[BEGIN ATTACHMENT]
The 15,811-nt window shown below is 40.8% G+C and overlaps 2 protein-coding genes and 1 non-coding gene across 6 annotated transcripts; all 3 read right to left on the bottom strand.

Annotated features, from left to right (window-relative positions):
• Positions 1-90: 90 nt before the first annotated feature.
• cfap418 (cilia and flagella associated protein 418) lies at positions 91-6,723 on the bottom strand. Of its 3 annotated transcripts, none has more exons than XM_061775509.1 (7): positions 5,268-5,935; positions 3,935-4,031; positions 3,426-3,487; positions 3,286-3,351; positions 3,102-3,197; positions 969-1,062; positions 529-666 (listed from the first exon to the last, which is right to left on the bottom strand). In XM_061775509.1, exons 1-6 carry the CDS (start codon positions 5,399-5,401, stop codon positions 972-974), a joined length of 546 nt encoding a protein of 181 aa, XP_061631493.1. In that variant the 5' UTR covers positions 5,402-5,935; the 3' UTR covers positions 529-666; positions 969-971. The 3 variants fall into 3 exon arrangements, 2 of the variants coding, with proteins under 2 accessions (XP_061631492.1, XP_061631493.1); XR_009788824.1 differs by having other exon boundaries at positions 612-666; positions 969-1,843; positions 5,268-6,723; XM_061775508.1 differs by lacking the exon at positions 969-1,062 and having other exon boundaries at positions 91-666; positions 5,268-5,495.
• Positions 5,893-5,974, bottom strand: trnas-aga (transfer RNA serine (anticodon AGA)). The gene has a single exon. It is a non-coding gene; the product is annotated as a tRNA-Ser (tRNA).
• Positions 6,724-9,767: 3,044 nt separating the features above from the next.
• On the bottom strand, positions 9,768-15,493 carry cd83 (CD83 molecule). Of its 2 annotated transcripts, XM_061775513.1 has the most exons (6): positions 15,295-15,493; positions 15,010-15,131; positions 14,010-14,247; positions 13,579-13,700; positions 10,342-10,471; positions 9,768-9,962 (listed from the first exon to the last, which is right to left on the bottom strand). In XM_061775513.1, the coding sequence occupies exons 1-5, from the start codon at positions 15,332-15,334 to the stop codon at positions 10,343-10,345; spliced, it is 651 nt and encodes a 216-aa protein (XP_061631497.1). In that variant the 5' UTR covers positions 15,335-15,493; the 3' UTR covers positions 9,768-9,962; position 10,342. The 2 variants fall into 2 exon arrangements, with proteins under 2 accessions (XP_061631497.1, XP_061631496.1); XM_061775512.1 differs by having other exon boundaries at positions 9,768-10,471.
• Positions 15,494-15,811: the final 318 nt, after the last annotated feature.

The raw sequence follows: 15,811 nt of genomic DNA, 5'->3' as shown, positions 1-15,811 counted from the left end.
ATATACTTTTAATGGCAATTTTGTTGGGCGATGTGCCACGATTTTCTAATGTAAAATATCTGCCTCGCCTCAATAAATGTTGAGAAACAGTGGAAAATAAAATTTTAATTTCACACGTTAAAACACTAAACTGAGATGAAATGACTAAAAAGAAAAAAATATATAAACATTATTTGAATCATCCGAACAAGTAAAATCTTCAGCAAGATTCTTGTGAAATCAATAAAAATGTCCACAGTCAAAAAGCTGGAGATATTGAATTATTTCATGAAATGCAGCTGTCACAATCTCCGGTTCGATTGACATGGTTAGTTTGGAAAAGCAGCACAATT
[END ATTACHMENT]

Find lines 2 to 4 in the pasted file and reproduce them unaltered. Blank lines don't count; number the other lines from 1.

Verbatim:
Annotated features, from left to right (window-relative positions):
• Positions 1-90: 90 nt before the first annotated feature.
• cfap418 (cilia and flagella associated protein 418) lies at positions 91-6,723 on the bottom strand. Of its 3 annotated transcripts, none has more exons than XM_061775509.1 (7): positions 5,268-5,935; positions 3,935-4,031; positions 3,426-3,487; positions 3,286-3,351; positions 3,102-3,197; positions 969-1,062; positions 529-666 (listed from the first exon to the last, which is right to left on the bottom strand). In XM_061775509.1, exons 1-6 carry the CDS (start codon positions 5,399-5,401, stop codon positions 972-974), a joined length of 546 nt encoding a protein of 181 aa, XP_061631493.1. In that variant the 5' UTR covers positions 5,402-5,935; the 3' UTR covers positions 529-666; positions 969-971. The 3 variants fall into 3 exon arrangements, 2 of the variants coding, with proteins under 2 accessions (XP_061631492.1, XP_061631493.1); XR_009788824.1 differs by having other exon boundaries at positions 612-666; positions 969-1,843; positions 5,268-6,723; XM_061775508.1 differs by lacking the exon at positions 969-1,062 and having other exon boundaries at positions 91-666; positions 5,268-5,495.